Smart Manufacturing for Digital Value Creation
Smart Manufacturing for Digital Value Creation
Digital value creation results from the benefits that smart products and services offer. Enterprises should develop them close to their core business.
Many companies create value by using digital technologies to change their manufacturing processes or develop additional smart services. In this way manufacturing the actual products can be customized, with customers receiving versions specially adapted to their individual requirements.
One approach to digital value creation is via after sales services such as maintenance or repairs previously undertaken by technicians on-site. Using digital technologies for remote processes is frequently better, however, and not just in the time of coronavirus.
New Production Process: 3D Printing on Plastic and Metal
That is because digitization makes production smarter and more connected. New processes like additive manufacturing make it possible to manufacture one-offs and small runs inexpensively. Additive manufacturing is also known as 3D printing, and unlike processes such as plastic injection molding, 3D printing can produce one-offs or small runs.
In 3D printing, parts are manufactured in layers of plastic, metal or other materials. 3D polymeric printers make the part’s individual layers out of plastic. In metal printing, lasers melt metal powder and build up the part layer by layer.
A further advantage of 3D printing is component geometries that cannot be achieved by means of injection molding or milling. Aerospace technology companies were the first industrial users of metal printers. SpaceX is a case in point. SpaceX uses metal printers to make the domes of its attitude thrusters while Rolls-Royce uses metal printers to manufacture parts such as turbine blades on-site at many airports.
3D Printing Changes Manufacturing and After-Sales Services
The advantage of this procedure is that spare parts no longer need to be expensively packaged and shipped. They also don’t take up space at the airport – and it would be plenty of space because engines are made up of thousands of components large and small. That has repercussions for both production (fewer small parts are manufactured) and logistics (there is less shipping), and costs are reduced accordingly.
So modern manufacturing processes are parting company with mass production. Increasingly often small runs are manufactured on demand instead – up to and including one-offs. In Industry 4.0 this is frequently referred to as batch size one. The difference between this and previous one-off manufacturing, as in special machine construction, is that products are no longer made by (human) hand but, say, by robots, using digital technology.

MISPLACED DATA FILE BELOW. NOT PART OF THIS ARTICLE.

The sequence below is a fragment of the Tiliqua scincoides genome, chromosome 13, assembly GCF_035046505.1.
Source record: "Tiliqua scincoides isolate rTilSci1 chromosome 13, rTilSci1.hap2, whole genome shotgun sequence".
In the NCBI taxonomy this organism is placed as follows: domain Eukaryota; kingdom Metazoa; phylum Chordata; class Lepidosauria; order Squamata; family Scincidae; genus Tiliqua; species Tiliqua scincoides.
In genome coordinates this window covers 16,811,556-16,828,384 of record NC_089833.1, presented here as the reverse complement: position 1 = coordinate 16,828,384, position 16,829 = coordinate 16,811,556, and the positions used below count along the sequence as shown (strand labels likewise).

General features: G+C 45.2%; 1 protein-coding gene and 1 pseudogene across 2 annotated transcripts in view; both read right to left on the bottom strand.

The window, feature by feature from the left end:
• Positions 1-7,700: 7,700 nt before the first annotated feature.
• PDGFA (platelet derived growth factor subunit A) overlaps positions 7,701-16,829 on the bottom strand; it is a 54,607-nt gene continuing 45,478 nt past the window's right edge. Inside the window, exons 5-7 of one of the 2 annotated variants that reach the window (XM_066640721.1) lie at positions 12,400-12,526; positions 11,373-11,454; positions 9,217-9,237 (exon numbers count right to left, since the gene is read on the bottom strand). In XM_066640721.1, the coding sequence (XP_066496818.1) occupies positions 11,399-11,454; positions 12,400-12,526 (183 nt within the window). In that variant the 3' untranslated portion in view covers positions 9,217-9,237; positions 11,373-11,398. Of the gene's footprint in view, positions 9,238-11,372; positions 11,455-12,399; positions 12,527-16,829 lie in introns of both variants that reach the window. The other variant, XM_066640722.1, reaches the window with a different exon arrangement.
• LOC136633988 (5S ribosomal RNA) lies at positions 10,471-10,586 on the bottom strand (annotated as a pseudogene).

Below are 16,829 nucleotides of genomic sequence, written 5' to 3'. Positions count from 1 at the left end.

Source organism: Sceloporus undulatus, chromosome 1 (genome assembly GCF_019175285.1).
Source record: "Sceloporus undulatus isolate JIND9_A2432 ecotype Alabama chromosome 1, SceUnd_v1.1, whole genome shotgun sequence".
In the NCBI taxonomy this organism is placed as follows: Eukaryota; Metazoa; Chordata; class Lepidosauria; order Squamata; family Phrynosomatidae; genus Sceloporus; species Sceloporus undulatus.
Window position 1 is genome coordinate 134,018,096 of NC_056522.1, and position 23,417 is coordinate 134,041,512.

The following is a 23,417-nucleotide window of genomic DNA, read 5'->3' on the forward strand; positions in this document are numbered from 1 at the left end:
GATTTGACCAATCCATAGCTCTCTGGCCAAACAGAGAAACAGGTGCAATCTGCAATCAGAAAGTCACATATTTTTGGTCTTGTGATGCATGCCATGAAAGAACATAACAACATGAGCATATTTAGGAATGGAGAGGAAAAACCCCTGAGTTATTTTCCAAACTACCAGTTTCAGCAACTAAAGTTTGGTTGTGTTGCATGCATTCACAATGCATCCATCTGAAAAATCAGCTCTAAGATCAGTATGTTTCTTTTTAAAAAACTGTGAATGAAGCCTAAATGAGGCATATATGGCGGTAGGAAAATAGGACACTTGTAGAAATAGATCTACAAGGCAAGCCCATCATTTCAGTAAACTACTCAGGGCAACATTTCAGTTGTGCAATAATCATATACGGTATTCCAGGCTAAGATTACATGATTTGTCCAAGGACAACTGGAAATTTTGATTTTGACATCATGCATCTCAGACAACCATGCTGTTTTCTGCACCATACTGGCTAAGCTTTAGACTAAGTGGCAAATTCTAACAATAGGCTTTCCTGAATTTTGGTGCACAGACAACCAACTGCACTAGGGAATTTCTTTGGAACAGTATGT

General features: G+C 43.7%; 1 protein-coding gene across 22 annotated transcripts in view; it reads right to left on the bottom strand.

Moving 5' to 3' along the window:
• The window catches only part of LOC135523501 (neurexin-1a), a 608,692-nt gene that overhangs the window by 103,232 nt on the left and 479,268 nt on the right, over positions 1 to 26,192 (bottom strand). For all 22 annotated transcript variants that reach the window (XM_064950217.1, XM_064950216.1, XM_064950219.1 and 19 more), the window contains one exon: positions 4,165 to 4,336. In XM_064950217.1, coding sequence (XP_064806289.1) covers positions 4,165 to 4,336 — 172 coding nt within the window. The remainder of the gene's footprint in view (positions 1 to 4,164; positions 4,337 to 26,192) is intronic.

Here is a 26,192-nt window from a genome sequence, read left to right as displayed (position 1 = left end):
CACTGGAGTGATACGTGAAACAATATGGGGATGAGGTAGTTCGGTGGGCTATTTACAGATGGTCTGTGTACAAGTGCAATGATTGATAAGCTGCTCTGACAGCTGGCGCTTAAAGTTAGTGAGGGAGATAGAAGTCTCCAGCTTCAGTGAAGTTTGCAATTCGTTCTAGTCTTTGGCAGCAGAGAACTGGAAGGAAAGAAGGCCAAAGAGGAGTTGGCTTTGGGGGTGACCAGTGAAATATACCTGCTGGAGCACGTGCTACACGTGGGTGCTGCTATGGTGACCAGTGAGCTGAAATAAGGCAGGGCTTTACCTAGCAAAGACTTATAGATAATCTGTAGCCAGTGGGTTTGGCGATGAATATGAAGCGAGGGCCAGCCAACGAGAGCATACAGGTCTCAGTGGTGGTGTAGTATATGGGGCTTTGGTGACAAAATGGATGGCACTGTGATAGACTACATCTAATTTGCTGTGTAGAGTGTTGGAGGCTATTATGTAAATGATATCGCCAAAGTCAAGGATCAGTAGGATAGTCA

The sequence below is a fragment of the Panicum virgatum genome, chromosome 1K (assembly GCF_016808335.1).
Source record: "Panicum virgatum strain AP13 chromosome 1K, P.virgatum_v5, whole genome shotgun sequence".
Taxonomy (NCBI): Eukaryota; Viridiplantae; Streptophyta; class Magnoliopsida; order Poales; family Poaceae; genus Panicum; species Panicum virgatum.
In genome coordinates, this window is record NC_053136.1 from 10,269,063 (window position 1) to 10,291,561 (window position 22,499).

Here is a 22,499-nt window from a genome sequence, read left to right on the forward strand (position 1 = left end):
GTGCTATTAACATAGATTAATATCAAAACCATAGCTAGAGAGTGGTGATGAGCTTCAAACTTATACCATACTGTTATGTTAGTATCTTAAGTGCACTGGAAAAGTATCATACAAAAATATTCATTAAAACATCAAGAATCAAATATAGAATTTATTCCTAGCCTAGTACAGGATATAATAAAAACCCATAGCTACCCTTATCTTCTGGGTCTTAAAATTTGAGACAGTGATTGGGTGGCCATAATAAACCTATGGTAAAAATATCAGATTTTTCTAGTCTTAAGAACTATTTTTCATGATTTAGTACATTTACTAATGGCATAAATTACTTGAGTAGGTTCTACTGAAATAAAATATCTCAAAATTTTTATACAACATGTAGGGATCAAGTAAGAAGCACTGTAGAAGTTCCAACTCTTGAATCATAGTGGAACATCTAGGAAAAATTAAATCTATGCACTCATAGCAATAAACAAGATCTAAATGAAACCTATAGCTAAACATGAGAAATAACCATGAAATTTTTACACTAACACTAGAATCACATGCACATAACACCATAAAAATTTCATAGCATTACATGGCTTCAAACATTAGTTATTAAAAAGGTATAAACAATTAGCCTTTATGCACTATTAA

Remote Maintenance and Repairs
Progress achieved by digital transformation also relates to maintenance and repairs. The coronavirus crisis poses problems for many engineering and automation technology businesses. Technicians can no longer be sent out to solve them on-site, and global travel seems likely to be difficult for quite a while. That is why augmented reality offers an alternative.
Augmented reality relies on visual technologies that use data glasses to display information and objects in the user’s field of vision. As this combines genuine and virtual reality the term mixed reality is also widely used.
In remote maintenance the manufacturer’s specialists help on-site personnel to solve the problem. They can display assembly steps for spare parts or users can work interactively, downloading documentation as required. By wearing and using the data glasses they will always have both hands free with which to work.
Eventually – and in the medium term – digital technologies will change the business models of midrange enterprises by reducing logistics and personnel costs. That will free up additional resources, enabling them to respond with innovations to changes in demand and market trends.
Digitization and the Internet of Things are among the favourite topics of Daniel Kunz. He has been with Deutsche Telekom since 2017 and regularly writes about technology trends and many exciting topics, especially for the retail trade and the logistics industry.
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